We live in the Golden Age of apps. For parents, this can be confusing. Kids love apps, but many seem like little more than high-tech pacifiers that amuse without stimulating.
To find the exceptions, parents have to evaluate apps as they do other playthings. Is the app developmentally appropriate? Does it promote active engagement or passive viewing? Does your child get excited enough to want to tell you about what she is doing?
Apps that encourage creativity are usually winners. These mini-programs encourage your child to explore, think and make things she can share with other people. Obviously, you’ll want to match the app with your child’s aptitudes and interests, but here are 8 promising possibilities. These programs are available through the Apple iTunes store, though, in many cases, comparable products are available from other platforms. For more suggestions about apps that are worthy of a child’s time, consult the websites in the box.
• Pull together a picture book. Tapikeo provides simple grids that make it easy for a child to arrange the photos on a phone and then add narration. Use it to make scrapbooks and picture books or, for that matter, flash cards and slide shows. (For ages 6 to 10, $2.99, iPhone, Tapikeo.com)
• Fool with photos. ColorSplash adds color to photographs when you brush the screen with your fingers. (Ages 2 to 8, $1.99, iPhone and iPad, pocketpixels.com)
• Sketch critters. iLuv Drawing Animals (pictured) provides step-by-step instructions for sketching recognizable animals. Forty lessons teach kids to draw everything from cats and dogs to penguins and pandas. (Ages 4 to 10, $2.99, iPad, www.learnw
• Doodle with light. Glow Doodle transforms ordinary drawings into spectacular neon creations at the press of a “Glow button.” (Ages 3 to 8, 99 cents, iPhone or iPad)
• Conquer the keyboard. Jellybean Tunes, an app created by parents of a young child, introduces musical basics with big, colorful notes. Kids can play the songs in the program or make up their own compositions. (Ages 3 to 8, $3.99, iPad, www.jellyb
• Tell a tale. Story Patch unleashes imagination by giving children more than 800 images to be incorporated into their stories. Kids can start with prompts — a trip to the zoo, a birthday party — but the tools also make it easy for them to take dictation from their own imaginations. (Ages 4 to 10, $2.99, iPad, www.storypatch.com)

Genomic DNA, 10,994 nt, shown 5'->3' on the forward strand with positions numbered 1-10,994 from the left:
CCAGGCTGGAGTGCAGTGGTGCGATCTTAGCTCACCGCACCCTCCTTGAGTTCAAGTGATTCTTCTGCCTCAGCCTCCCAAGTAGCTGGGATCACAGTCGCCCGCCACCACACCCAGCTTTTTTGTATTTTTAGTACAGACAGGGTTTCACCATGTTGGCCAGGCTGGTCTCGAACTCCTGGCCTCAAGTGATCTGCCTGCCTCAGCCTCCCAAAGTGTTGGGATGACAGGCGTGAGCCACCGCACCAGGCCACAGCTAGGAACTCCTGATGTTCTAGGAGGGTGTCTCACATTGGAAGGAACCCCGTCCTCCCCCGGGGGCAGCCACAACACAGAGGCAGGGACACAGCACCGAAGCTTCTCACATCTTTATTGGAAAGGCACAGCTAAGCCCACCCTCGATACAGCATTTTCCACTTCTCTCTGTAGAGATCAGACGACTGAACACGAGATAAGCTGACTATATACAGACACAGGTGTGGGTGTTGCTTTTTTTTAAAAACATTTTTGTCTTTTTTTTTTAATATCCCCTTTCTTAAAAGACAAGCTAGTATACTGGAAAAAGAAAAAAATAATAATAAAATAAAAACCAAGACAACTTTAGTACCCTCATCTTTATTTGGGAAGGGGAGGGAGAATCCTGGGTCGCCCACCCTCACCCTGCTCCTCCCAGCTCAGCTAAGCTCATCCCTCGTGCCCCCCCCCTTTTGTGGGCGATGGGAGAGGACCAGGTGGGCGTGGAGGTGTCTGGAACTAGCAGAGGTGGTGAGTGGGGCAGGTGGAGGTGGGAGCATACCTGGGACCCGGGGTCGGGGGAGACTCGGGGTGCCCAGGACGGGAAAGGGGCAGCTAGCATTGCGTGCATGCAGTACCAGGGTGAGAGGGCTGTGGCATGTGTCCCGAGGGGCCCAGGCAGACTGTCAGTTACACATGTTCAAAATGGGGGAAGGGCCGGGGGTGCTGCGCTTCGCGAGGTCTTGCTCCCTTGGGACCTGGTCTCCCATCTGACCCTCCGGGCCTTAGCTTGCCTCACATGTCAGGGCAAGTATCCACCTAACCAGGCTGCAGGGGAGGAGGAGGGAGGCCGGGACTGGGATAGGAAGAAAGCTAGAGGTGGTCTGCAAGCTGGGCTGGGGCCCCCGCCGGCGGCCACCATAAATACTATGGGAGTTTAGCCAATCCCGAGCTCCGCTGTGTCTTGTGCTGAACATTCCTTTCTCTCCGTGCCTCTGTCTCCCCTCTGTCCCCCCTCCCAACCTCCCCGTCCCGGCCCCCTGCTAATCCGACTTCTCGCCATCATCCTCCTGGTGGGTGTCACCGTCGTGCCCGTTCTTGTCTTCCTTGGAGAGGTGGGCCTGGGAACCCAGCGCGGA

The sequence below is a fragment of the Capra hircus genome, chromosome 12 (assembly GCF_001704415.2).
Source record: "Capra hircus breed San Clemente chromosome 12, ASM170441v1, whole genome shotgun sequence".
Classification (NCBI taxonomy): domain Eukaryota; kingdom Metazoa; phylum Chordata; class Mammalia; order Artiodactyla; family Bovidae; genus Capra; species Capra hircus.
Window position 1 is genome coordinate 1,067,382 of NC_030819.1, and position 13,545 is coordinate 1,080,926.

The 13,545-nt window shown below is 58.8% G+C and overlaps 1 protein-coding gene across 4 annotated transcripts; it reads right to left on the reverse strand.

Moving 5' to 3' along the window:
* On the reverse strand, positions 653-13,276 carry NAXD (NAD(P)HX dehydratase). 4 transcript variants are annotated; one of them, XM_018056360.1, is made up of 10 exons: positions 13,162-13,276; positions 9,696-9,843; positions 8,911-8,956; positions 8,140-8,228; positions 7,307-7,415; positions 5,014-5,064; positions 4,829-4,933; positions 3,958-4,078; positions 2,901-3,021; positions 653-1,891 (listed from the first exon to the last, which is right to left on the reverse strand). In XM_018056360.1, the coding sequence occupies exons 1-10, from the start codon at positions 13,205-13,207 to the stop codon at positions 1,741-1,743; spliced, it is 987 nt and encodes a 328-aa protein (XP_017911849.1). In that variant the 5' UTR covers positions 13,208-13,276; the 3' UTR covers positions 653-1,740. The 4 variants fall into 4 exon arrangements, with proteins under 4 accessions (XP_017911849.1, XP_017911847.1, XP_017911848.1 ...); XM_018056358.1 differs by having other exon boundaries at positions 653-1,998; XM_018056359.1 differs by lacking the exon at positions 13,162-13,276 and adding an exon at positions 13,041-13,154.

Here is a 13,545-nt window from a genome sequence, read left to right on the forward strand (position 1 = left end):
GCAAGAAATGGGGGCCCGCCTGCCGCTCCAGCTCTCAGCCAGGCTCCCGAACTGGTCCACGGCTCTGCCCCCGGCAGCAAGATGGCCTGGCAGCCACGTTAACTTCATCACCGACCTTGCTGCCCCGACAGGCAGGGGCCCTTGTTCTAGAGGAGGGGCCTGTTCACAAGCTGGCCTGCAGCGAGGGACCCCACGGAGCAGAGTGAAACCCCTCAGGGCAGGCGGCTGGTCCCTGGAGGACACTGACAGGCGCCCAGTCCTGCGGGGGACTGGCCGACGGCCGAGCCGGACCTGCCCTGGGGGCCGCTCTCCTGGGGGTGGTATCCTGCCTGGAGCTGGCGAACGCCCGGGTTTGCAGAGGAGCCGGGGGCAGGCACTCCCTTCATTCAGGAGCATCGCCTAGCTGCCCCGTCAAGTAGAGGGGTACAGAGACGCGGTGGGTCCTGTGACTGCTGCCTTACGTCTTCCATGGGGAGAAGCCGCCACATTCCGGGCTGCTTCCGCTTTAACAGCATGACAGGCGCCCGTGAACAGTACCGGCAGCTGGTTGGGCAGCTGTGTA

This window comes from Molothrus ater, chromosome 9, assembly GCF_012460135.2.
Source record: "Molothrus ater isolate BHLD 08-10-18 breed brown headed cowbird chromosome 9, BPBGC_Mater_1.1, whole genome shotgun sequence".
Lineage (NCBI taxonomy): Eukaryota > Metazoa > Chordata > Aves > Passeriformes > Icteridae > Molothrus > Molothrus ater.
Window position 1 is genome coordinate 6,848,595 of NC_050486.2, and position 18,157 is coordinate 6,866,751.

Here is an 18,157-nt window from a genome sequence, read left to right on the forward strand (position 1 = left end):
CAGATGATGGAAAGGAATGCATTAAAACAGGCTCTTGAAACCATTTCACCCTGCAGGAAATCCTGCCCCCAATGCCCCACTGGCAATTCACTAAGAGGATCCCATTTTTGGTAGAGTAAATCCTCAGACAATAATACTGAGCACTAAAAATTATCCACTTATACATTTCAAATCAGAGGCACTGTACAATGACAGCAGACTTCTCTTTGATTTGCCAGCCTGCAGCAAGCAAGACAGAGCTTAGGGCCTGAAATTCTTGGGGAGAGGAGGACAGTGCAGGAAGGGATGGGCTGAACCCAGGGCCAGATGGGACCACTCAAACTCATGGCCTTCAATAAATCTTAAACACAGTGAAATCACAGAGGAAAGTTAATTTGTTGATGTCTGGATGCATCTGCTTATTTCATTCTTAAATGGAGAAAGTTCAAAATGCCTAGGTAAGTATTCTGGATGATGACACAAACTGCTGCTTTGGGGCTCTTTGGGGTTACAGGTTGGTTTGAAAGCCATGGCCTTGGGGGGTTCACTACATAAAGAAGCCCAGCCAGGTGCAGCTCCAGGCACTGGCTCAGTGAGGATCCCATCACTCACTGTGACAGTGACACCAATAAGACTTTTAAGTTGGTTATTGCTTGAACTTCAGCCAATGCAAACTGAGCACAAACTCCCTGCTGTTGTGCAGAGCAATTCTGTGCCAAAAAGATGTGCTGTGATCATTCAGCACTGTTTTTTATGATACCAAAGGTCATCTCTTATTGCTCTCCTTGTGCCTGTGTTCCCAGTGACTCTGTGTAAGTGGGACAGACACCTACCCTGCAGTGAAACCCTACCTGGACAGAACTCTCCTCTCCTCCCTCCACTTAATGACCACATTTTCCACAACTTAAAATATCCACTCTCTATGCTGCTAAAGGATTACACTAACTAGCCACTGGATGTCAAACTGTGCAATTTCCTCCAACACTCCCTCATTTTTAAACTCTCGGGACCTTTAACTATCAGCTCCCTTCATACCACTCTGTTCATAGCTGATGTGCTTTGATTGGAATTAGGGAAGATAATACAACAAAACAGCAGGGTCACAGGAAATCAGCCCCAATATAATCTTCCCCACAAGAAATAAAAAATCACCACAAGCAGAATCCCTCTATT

• Toon up. Toontastic is a clever animation program developed with help from educators at Stanford. Kids choose a setting and populate it with characters that actually move the way the child wants them to move. A microphone allows kids to add narration. (Ages 4 to 10, free, iPad, Launchpadtoys.com)
• Draw what you like. The Drawing Pad app is as open-ended as a sketchbook. In the “desk drawer” at the bottom of the screen, kids have access to a wide variety of “art supplies” including pencils, markers, paintbrushes, and stickers. What they make from all of these tools is entirely up to them. (All ages, $3.99, iPad and some Android devices, Drawingpadapp.com)
Cool as these apps may be, they shouldn’t take the place of more traditional opportunities for creative exploration. Even the most tech-savvy kids should have easy access to fingerpaints and clay, big pads of blank paper, homemade instruments, props that make them want to star in their own stories, and music that makes them want to jump up and dance.
Carolyn Jabs, MA, raised three computer-savvy kids, including one with special needs. She has been writing Growing Up Online for 10 years. Visit www.growing-up-online.com to read other columns.
Copyright, 2012, Carolyn Jabs. All rights reserved.